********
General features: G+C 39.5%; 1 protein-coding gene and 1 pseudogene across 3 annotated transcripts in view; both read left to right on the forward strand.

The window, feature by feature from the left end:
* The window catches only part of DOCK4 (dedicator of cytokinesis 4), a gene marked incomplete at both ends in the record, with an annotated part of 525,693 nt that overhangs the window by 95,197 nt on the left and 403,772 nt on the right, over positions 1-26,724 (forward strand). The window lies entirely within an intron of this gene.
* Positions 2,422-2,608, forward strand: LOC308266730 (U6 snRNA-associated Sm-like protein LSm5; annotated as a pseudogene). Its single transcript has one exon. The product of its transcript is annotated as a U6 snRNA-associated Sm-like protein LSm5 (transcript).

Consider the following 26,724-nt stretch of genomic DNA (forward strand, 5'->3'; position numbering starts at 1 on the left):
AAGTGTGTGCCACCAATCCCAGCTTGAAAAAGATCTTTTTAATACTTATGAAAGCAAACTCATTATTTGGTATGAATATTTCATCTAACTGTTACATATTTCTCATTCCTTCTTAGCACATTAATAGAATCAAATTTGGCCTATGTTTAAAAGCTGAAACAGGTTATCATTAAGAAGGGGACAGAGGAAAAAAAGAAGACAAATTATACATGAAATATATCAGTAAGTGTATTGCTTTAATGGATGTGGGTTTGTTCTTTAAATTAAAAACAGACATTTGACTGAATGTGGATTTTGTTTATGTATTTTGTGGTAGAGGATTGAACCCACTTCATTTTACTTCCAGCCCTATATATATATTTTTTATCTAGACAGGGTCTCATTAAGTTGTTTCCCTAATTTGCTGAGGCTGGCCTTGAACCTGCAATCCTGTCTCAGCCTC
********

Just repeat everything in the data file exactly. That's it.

General features: G+C 39.5%; 1 protein-coding gene and 1 pseudogene across 3 annotated transcripts in view; both read left to right on the forward strand.

The window, feature by feature from the left end:
* The window catches only part of DOCK4 (dedicator of cytokinesis 4), a gene marked incomplete at both ends in the record, with an annotated part of 525,693 nt that overhangs the window by 95,197 nt on the left and 403,772 nt on the right, over positions 1-26,724 (forward strand). The window lies entirely within an intron of this gene.
* Positions 2,422-2,608, forward strand: LOC308266730 (U6 snRNA-associated Sm-like protein LSm5; annotated as a pseudogene). Its single transcript has one exon. The product of its transcript is annotated as a U6 snRNA-associated Sm-like protein LSm5 (transcript).

Consider the following 26,724-nt stretch of genomic DNA (forward strand, 5'->3'; position numbering starts at 1 on the left):
AAGTGTGTGCCACCAATCCCAGCTTGAAAAAGATCTTTTTAATACTTATGAAAGCAAACTCATTATTTGGTATGAATATTTCATCTAACTGTTACATATTTCTCATTCCTTCTTAGCACATTAATAGAATCAAATTTGGCCTATGTTTAAAAGCTGAAACAGGTTATCATTAAGAAGGGGACAGAGGAAAAAAAGAAGACAAATTATACATGAAATATATCAGTAAGTGTATTGCTTTAATGGATGTGGGTTTGTTCTTTAAATTAAAAACAGACATTTGACTGAATGTGGATTTTGTTTATGTATTTTGTGGTAGAGGATTGAACCCACTTCATTTTACTTCCAGCCCTATATATATATTTTTTATCTAGACAGGGTCTCATTAAGTTGTTTCCCTAATTTGCTGAGGCTGGCCTTGAACCTGCAATCCTGTCTCAGCCTC